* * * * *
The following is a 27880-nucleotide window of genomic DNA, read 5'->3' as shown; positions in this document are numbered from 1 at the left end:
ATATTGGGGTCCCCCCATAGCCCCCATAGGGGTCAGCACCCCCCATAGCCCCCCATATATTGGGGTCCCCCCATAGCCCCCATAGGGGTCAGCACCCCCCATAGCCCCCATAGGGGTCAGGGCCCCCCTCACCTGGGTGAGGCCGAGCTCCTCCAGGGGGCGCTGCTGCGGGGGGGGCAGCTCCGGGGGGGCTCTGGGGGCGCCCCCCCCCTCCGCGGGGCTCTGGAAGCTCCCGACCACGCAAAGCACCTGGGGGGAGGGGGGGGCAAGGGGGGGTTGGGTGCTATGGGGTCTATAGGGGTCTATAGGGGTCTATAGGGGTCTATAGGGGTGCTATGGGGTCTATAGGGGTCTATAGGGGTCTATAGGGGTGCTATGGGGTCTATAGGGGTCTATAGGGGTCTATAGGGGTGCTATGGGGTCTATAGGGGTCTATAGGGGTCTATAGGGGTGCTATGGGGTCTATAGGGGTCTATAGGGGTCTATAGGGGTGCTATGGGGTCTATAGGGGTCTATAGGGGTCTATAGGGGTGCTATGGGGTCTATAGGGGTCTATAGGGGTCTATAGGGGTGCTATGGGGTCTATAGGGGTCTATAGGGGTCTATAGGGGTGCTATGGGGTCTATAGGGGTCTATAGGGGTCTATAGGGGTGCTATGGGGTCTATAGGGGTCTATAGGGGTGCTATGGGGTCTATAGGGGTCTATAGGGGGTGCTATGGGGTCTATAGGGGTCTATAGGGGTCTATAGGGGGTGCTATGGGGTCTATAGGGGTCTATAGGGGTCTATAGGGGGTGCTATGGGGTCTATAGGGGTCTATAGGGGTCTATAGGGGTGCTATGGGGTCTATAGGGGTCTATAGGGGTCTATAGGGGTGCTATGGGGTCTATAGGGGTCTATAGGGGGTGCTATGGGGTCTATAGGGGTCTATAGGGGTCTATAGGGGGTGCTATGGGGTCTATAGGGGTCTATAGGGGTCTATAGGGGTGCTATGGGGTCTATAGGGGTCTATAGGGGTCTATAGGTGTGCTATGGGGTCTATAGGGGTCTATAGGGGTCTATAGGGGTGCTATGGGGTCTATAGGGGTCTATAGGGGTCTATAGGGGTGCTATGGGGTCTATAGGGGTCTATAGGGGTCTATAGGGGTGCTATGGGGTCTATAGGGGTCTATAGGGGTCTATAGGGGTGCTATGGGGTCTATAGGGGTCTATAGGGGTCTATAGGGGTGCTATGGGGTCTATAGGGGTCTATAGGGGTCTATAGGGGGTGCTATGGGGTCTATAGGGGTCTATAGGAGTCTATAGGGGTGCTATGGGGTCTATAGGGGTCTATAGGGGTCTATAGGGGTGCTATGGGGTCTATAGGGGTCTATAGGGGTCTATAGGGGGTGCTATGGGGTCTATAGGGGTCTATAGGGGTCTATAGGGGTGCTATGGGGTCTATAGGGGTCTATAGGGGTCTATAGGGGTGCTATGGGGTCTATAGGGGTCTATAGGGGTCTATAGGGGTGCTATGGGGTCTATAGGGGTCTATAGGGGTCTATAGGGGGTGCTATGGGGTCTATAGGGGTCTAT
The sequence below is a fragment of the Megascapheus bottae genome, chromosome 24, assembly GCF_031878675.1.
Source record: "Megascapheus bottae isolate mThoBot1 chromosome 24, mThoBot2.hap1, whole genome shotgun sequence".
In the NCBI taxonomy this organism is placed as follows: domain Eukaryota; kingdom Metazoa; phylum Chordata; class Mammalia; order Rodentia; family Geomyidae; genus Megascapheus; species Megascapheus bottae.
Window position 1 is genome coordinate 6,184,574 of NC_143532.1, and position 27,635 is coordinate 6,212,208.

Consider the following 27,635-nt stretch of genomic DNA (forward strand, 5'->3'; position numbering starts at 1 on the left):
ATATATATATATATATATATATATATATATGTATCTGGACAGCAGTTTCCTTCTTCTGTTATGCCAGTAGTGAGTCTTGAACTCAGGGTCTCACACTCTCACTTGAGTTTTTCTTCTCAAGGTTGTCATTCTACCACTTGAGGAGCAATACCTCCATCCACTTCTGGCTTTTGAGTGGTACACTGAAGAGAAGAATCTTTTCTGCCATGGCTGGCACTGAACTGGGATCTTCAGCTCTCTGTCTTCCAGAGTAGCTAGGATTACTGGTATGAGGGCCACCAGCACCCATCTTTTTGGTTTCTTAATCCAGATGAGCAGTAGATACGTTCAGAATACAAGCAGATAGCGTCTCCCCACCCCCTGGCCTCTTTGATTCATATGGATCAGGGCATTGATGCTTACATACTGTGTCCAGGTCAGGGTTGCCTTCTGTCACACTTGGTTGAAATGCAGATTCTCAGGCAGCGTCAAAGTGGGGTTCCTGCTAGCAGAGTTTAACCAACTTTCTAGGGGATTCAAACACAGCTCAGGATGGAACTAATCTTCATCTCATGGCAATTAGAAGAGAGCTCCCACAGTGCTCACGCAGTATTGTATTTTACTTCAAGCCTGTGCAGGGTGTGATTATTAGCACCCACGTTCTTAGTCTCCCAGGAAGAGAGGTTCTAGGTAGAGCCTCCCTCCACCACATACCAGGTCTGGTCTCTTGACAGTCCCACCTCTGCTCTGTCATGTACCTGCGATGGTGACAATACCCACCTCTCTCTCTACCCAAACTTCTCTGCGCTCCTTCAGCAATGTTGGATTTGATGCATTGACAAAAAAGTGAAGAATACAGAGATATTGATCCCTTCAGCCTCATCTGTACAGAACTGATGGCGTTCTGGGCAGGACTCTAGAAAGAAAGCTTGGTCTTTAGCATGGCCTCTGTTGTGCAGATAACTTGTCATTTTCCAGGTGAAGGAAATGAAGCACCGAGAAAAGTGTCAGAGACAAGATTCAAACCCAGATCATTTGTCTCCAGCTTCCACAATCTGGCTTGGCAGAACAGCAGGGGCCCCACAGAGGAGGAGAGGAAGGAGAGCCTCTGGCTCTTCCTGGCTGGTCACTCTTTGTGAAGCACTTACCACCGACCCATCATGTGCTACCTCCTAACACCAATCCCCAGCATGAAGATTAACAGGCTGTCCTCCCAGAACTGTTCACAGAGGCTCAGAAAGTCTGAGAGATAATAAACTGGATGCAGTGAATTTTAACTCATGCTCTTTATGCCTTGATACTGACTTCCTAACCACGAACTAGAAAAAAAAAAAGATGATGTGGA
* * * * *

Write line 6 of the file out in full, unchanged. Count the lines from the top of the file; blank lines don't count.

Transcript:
Window position 1 is genome coordinate 6,184,574 of NC_143532.1, and position 27,635 is coordinate 6,212,208.